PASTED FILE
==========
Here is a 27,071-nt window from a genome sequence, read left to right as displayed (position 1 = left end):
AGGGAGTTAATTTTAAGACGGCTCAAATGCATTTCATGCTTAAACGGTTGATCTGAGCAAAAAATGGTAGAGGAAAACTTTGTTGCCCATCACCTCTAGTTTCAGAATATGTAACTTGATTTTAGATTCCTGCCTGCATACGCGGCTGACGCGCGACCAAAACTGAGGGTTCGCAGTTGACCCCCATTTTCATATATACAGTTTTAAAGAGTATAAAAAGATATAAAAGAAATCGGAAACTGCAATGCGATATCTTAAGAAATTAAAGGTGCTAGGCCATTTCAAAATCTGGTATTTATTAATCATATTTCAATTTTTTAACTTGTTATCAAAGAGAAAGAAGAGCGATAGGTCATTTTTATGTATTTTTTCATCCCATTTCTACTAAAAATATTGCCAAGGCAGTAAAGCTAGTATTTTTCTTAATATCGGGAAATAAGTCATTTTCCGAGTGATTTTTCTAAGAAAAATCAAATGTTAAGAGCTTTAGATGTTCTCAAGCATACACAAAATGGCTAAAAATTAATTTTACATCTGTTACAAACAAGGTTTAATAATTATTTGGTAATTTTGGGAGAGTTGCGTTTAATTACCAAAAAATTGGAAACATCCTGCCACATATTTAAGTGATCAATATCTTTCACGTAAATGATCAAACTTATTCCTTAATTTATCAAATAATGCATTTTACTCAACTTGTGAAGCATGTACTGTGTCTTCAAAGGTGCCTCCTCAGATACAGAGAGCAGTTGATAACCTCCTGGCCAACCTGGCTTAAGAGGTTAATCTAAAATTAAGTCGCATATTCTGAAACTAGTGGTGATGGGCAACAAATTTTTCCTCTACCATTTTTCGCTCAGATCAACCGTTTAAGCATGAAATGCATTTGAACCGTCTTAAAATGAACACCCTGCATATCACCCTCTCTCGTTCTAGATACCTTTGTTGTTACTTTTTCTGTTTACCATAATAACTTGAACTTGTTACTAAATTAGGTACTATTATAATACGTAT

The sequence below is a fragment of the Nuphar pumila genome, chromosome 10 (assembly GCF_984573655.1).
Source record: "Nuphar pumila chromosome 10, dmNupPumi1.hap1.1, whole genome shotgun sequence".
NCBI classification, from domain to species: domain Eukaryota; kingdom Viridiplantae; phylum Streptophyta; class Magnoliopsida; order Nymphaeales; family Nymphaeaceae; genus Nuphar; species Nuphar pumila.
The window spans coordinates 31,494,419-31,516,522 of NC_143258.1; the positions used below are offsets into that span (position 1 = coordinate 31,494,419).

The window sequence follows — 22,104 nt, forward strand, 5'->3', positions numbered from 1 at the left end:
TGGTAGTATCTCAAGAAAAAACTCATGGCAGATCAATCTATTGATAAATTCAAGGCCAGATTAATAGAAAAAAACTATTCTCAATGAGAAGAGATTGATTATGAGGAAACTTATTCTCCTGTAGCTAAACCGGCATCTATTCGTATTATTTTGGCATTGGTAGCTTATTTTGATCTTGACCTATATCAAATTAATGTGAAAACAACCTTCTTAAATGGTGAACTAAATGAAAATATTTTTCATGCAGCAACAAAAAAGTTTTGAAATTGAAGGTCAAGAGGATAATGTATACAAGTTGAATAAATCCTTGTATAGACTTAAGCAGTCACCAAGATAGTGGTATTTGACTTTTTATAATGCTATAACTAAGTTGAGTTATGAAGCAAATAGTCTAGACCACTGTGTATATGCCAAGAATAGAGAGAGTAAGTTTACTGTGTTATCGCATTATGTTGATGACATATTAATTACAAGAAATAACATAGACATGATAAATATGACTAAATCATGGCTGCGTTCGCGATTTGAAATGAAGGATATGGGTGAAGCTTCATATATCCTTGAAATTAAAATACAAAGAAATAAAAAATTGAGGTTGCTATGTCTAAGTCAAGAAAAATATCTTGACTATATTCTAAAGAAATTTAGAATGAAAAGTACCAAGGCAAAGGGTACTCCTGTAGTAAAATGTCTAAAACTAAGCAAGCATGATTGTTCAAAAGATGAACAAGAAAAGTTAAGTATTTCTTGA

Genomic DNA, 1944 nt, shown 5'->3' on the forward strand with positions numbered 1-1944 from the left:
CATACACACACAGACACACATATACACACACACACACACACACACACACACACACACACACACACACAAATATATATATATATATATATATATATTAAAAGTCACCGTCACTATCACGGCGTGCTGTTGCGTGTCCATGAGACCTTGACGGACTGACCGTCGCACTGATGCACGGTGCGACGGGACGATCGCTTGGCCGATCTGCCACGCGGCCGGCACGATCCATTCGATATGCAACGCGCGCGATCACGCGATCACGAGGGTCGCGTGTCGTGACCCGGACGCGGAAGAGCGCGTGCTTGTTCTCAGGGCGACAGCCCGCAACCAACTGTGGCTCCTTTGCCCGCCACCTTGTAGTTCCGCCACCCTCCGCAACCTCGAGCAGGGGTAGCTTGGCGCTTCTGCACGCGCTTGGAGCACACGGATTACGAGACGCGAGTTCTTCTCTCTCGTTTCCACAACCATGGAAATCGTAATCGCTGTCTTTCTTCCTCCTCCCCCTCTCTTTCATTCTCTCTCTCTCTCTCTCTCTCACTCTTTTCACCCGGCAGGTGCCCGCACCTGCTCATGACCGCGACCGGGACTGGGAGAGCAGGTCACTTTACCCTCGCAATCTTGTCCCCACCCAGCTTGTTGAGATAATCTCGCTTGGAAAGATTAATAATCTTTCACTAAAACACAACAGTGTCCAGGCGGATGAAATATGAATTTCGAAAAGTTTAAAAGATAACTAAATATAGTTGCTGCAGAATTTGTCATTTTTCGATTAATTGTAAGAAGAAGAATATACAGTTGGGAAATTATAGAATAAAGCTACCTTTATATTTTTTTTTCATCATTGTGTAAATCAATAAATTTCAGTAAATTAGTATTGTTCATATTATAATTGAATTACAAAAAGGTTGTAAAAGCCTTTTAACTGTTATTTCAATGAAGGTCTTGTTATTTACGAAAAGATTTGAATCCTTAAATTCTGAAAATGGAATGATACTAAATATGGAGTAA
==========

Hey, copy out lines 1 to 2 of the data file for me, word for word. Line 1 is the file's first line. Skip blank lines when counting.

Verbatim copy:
Here is a 27,071-nt window from a genome sequence, read left to right as displayed (position 1 = left end):
AGGGAGTTAATTTTAAGACGGCTCAAATGCATTTCATGCTTAAACGGTTGATCTGAGCAAAAAATGGTAGAGGAAAACTTTGTTGCCCATCACCTCTAGTTTCAGAATATGTAACTTGATTTTAGATTCCTGCCTGCATACGCGGCTGACGCGCGACCAAAACTGAGGGTTCGCAGTTGACCCCCATTTTCATATATACAGTTTTAAAGAGTATAAAAAGATATAAAAGAAATCGGAAACTGCAATGCGATATCTTAAGAAATTAAAGGTGCTAGGCCATTTCAAAATCTGGTATTTATTAATCATATTTCAATTTTTTAACTTGTTATCAAAGAGAAAGAAGAGCGATAGGTCATTTTTATGTATTTTTTCATCCCATTTCTACTAAAAATATTGCCAAGGCAGTAAAGCTAGTATTTTTCTTAATATCGGGAAATAAGTCATTTTCCGAGTGATTTTTCTAAGAAAAATCAAATGTTAAGAGCTTTAGATGTTCTCAAGCATACACAAAATGGCTAAAAATTAATTTTACATCTGTTACAAACAAGGTTTAATAATTATTTGGTAATTTTGGGAGAGTTGCGTTTAATTACCAAAAAATTGGAAACATCCTGCCACATATTTAAGTGATCAATATCTTTCACGTAAATGATCAAACTTATTCCTTAATTTATCAAATAATGCATTTTACTCAACTTGTGAAGCATGTACTGTGTCTTCAAAGGTGCCTCCTCAGATACAGAGAGCAGTTGATAACCTCCTGGCCAACCTGGCTTAAGAGGTTAATCTAAAATTAAGTCGCATATTCTGAAACTAGTGGTGATGGGCAACAAATTTTTCCTCTACCATTTTTCGCTCAGATCAACCGTTTAAGCATGAAATGCATTTGAACCGTCTTAAAATGAACACCCTGCATATCACCCTCTCTCGTTCTAGATACCTTTGTTGTTACTTTTTCTGTTTACCATAATAACTTGAACTTGTTACTAAATTAGGTACTATTATAATACGTAT